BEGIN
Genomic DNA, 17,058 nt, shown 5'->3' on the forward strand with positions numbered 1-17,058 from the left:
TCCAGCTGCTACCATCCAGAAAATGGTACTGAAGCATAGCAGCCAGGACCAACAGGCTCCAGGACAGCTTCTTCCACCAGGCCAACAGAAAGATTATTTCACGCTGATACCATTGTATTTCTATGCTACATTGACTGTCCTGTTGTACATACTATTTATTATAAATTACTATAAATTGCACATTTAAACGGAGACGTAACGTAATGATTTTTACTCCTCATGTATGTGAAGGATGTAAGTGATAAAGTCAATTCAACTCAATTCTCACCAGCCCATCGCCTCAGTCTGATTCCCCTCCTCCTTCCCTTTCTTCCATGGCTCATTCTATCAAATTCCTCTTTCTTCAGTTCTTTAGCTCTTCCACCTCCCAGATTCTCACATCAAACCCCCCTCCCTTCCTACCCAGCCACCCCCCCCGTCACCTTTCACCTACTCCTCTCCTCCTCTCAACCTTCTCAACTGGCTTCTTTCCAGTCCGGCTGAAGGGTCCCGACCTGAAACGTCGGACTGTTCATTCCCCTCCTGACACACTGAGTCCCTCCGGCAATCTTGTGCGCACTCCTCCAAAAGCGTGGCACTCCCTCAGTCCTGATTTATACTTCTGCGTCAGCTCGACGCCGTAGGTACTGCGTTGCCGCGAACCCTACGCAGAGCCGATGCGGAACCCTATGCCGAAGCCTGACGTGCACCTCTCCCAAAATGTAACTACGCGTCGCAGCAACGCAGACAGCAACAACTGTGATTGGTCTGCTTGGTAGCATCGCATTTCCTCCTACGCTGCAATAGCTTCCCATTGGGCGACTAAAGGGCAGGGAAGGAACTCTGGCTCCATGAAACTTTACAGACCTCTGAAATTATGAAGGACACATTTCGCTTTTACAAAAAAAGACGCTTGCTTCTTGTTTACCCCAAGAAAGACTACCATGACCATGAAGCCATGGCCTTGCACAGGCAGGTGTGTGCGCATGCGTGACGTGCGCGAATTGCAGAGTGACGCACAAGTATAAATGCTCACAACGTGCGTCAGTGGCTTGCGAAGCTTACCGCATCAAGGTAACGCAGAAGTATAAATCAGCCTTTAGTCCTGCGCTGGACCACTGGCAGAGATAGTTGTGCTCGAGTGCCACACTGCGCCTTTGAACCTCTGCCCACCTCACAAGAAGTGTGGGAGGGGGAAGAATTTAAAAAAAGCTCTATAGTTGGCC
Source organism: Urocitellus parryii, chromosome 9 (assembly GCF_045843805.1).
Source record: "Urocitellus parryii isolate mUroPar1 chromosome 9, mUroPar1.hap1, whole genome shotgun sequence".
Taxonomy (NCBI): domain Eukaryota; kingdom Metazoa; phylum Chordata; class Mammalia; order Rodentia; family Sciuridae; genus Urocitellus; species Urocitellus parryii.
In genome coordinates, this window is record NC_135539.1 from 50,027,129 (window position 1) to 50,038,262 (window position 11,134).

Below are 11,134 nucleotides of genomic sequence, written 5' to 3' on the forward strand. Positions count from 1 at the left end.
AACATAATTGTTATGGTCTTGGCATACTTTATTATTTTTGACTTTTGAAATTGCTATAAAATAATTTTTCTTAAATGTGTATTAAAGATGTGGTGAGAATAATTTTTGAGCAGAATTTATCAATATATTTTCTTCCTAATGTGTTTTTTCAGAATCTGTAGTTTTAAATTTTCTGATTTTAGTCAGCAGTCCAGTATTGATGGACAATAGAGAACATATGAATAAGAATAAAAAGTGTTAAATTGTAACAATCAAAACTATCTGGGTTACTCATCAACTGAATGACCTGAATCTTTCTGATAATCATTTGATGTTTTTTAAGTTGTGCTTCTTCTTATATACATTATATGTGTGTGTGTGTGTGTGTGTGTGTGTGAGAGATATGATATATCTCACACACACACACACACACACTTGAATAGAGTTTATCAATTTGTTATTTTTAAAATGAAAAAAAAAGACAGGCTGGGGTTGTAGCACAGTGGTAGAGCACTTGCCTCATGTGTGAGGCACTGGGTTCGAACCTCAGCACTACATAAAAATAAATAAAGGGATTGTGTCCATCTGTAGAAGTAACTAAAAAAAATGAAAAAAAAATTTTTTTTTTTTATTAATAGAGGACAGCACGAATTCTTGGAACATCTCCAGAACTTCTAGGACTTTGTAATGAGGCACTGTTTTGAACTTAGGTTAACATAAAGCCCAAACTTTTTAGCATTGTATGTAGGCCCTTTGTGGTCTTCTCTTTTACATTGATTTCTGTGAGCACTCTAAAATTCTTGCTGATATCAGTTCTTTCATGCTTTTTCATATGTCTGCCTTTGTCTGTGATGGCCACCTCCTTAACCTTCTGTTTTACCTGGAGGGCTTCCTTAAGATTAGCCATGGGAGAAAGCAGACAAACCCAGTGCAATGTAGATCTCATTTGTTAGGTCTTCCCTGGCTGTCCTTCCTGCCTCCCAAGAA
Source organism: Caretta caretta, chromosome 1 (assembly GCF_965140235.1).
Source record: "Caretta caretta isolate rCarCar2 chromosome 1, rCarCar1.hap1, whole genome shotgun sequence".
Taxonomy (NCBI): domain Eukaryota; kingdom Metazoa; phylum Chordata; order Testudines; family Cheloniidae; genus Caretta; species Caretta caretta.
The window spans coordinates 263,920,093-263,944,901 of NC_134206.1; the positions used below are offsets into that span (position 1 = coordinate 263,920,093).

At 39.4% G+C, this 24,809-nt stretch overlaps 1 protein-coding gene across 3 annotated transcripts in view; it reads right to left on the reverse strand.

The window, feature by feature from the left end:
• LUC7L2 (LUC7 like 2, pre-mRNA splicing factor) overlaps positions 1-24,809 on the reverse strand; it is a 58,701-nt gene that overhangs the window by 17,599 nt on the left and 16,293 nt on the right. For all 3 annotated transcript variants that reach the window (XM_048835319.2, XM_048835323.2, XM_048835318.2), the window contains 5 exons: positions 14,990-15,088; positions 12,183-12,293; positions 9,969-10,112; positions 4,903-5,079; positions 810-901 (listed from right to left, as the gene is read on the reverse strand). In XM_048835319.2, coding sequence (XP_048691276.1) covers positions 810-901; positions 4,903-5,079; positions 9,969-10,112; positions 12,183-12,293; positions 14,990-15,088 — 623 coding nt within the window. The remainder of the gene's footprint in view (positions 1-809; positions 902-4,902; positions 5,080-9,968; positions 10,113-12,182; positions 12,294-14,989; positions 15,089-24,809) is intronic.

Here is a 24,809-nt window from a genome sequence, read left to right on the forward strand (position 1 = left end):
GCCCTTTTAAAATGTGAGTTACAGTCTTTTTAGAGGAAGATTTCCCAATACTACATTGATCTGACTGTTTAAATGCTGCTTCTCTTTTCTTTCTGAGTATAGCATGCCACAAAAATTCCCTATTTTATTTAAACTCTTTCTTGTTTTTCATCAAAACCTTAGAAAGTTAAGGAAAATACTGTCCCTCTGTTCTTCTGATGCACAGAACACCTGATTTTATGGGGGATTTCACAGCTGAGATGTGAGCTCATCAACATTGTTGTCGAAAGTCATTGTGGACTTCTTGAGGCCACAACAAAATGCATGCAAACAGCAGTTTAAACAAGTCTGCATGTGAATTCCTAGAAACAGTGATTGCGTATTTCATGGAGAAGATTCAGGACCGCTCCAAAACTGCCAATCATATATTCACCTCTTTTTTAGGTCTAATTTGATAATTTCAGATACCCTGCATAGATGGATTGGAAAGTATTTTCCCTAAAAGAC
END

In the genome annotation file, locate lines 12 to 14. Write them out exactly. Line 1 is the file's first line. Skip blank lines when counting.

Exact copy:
The window spans coordinates 263,920,093-263,944,901 of NC_134206.1; the positions used below are offsets into that span (position 1 = coordinate 263,920,093).

At 39.4% G+C, this 24,809-nt stretch overlaps 1 protein-coding gene across 3 annotated transcripts in view; it reads right to left on the reverse strand.

The window, feature by feature from the left end: